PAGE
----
This Article is written as a summay by Marktechpost Staff based on the Research Paper 'Align and Prompt: Video-and-Language Pre-training with Entity Prompts'. All Credit For This Research Goes To The Researchers of This Project. Check out the paper and github.

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Consider how dynamic and diverse human contact is in the real world. There seems to be no doubt that everyone interacts verbally in a busy world where video and language play vital interconnected roles on an ongoing basis. Examples include the football commentary one enjoyed with friends over a beer, Jeopardy’s questions about The Matrix, and never-before-seen recipes featured on the TV show Hell’s Kitchen.

In other words, video and language content has become ubiquitous in the digital age; they are all around us, continuously, and 24 hours a day. And people seem to have little difficulty absorbing this torrent of video and textual content.

Specifically, given the ubiquity of video and language in the real world, a fundamental scientific question arises: how are artificial intelligence systems designed to simultaneously interpret video material and human language?

Many practical applications require the AI ​​model to understand both modalities simultaneously. It is therefore crucial to develop such a model. An example is content-based video search, which allows many Internet videos to be searched even in the absence of textual information. Another use is video categorization and recommendation, where the model can categorize videos by analyzing both video content and written descriptions. This will make it easier to find and recommend personalized videos.

Vision-language pre-training (VLP) techniques

Vision-language or pre-training video-and-language (VLP) techniques have recently emerged as an effective method to address this AI difficulty.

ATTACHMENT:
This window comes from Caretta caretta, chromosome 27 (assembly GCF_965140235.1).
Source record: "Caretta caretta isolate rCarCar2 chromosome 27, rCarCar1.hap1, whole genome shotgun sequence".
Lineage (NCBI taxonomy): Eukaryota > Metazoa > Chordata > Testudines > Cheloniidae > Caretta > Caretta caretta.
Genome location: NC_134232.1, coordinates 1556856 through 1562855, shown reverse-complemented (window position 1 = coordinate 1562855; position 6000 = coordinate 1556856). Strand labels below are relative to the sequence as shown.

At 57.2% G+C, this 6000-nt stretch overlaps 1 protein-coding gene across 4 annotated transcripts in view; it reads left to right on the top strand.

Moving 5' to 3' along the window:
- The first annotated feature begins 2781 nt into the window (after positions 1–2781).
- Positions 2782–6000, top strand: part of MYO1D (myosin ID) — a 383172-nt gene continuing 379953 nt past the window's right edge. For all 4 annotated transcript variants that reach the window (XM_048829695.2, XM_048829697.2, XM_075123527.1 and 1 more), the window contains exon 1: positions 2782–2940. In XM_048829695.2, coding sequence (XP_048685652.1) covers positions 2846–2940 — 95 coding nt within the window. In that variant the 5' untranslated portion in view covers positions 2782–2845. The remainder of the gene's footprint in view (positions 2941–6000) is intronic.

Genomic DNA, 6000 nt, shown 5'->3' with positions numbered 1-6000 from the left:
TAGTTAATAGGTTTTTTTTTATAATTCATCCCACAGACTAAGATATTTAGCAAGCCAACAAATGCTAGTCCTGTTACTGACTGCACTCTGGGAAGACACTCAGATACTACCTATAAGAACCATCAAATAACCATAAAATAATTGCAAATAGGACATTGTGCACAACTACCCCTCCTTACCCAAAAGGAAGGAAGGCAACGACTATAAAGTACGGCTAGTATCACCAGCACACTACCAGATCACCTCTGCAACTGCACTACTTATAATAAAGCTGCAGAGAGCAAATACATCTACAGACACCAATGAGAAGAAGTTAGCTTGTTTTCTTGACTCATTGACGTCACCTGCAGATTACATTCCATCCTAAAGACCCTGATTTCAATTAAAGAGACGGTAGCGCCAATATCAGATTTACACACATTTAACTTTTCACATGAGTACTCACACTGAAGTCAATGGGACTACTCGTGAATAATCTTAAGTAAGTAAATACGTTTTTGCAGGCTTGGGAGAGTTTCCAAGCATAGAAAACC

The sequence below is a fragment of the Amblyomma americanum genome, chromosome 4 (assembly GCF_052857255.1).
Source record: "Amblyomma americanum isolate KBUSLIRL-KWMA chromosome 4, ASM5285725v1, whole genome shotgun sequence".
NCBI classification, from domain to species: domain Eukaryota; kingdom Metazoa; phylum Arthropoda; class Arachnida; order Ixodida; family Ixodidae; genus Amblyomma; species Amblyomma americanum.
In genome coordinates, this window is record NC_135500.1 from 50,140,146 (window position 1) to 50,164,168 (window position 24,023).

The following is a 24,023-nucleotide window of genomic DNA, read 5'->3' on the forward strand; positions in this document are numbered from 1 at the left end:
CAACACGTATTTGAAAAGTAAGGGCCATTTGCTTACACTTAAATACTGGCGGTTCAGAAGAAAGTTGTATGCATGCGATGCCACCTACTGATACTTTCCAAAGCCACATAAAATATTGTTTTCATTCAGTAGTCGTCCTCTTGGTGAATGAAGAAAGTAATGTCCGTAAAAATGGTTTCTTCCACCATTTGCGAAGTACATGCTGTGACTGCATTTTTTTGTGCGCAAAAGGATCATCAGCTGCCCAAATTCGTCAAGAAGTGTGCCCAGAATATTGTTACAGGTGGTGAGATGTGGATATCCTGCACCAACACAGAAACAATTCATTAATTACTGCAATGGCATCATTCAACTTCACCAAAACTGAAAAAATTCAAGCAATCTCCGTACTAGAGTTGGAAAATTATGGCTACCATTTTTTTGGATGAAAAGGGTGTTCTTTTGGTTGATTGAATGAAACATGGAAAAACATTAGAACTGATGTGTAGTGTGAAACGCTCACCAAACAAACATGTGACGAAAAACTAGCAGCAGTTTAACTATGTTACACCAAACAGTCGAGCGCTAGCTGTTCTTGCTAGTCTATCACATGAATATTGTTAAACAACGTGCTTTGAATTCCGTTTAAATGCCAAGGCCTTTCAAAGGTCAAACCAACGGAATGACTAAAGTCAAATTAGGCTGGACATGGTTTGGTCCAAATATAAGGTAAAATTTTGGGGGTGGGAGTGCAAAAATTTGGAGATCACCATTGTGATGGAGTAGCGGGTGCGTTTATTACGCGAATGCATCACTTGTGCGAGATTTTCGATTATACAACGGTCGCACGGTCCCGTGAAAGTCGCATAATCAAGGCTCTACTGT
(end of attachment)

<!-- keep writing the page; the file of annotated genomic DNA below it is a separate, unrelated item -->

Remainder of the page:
Using VLP approaches, neural networks are initially pre-trained on numerous web-based video-text pairs. Although some of this web data can be noisy, neural networks can acquire efficient representations for downstream applications.

After the pre-training, the parameters of the neural networks are used as an initialization for fine tuning.

Limits and opportunity

Despite encouraging improvements, existing VLP models are limited in a variety of ways, including: First, the video and text embeds are not properly aligned. Intermodal alignment can be modeled in multiple ways in available research. Some works, for example, maximize the similarity between unimodal embeddings of the same video-text pair by taking the dot product between them. The other working group passes unimodal embeddings directly to the intermodal encoder hoping that the intermodal encoder automatically captures the alignment relationship. Nevertheless, since separate encoder arrays produce these unimodal integrations of video and text, their integrations lie in distinct feature spaces. Therefore, neither approach is effective in modeling intermodal alignment.

Absence of fine video data: Second, most visual pre-training assignments do not explicitly model fine-grained regional visual data. However, this information is essential for understanding the video content. Some earlier efforts (such as ActBERT) use object detectors to create pseudo-tags as supervision. Specifically, they apply Faster-RCNN to their video frames to generate object labels. Then they supervise the pre-training models with these labels. The MSCOCO object detection dataset, for example, contains less than a hundred distinct object classifications. This severely limits the ability of the VLP model to learn the vast array of notions of objects and entities. In short, VLP models are plagued with inaccurate detections and a limited number of object classes.

ALPRO (ALign & PROmpt)

ALign and PROmpt (ALPRO), a new approach to video and linguistic representation learning (pre-training), has been proposed to address previous work limitations.

ALPRO follows the “pre-train then fit” paradigm used in previously described VLP techniques but overcomes their drawbacks. The approach works on poorly sampled video frames and allows more efficient cross-modal alignment without explicit object detectors.

The ultimate goal of the new strategy is to improve the performance of subsequent tasks, such as video-to-text retrieval and video question answering (video QA). As proposed in ALPRO, the improved pre-training technique results in improved video language representations, contributing to better performance on later tasks.

The resulting pre-trained model in ALPRO achieves peak performance on four public datasets for two common tasks: video text retrieval and video quality assurance. The strategy outperforms previous work by a significant margin and is significantly more efficient at labeling than competing methods.

Method